This sonnet, like ‘The Four Duties‘, has just been published in the Winter 2020 edition of The Orchards magazine of formal poetry.

Photo: “Indonesisch Rijstafel” by johl is licensed under CC BY 2.0

Sonnet: ‘The Four Duties’

First, to your family, the spouse you chose,
children you gained who themselves had no choice;
to give a space wherein to find their voice
with safety, happiness, as each one grows.

To self: to keep yourself happy and whole,
free of both physical and mental pain
through yoga, exercise, good stress, good strain,
a moderate diet, peaceful self-control.

To all humanity: using some gift,
some insight, skill set, asset, useful tool
to better people’s lives through work or school,
some mast and sail or oar for those adrift.

And to the Muse that underlies the world:
express yourself—banners are useless furled.

This sonnet feels a little uncomfortably preachy, pretentious, self-righteous, and generally out of touch with the flippant persona I prefer. But it’s what I actually believe deep down. To me, it’s self-evident in terms not just of personal morality, but also as regards what makes a person feel fulfilled and happy. And the last bit is important: everyone has a creative aspect, and everyone has a Muse. The Muse is just part of how the world works, perhaps how your creative subconscious communicates with your conscious mind, perhaps how God or gods or angels communicate with you… it’s a little mysterious, but it’s part of your reality. And the correct thing to do is to express yourself creatively when you have an idea for it: that turns on the tap for further creativity. Not doing anything with the creative idea you get turns the tap off, and reduces future creativity. You need to honour the Muse when he/she/it appears.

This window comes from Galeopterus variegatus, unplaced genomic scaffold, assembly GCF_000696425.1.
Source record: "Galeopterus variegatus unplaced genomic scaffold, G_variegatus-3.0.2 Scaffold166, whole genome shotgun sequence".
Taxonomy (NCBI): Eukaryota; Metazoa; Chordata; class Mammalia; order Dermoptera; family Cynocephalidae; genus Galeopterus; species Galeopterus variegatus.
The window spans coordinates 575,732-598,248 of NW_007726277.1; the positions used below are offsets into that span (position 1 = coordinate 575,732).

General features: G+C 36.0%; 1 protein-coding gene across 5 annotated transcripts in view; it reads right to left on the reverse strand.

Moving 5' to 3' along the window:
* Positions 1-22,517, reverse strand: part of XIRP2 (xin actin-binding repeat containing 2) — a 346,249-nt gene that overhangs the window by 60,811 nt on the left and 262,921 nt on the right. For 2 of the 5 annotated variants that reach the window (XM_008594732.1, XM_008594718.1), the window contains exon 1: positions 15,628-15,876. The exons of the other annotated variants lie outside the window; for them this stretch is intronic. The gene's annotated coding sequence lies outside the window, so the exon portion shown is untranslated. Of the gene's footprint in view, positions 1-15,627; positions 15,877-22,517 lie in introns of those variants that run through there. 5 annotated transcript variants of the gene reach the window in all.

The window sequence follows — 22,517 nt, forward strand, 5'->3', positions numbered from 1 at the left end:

‘The Four Duties’ has just been published in the Winter 2020 edition of The Orchards magazine of formal poetry. A few days late for that year, perhaps, but I just saw a weather forecast for “six more weeks of 2020”. Indeed, a sense of calm and responsibility is what the world needs, now and always.

Photo: “Her duty” by Go-tea 郭天 is licensed under CC BY 2.0

Political poem: Shelley’s ‘England in 1819’

An old, mad, blind, despised, and dying king,–
Princes, the dregs of their dull race, who flow
Through public scorn, mud from a muddy spring,–
Rulers who neither see, nor feel, nor know,
But leech-like to their fainting country cling,
Till they drop, blind in blood, without a blow,–
A people starved and stabbed in the untilled field,–
An army which liberticide and prey
Makes as a two-edged sword to all who wield,–
Golden and sanguine laws which tempt and slay;
Religion Christless, Godless, a book sealed,–
A Senate—Time’s worst statute unrepealed,–
Are graves from which a glorious Phantom may
Burst to illumine our tempestuous day.

Shelley wrote this sonnet in 1819 in response to the Peterloo Massacre: a peaceful crowd of 60,000 had gathered in Manchester to call electoral reform, but were charged into by a local Yeomanry regiment, and then by a cavalry regiment of the King’s Hussars with sabres drawn. Official numbers show 18 people killed, including several women, and 400 to 700 injured: bayoneted, sabred, knocked down, trampled.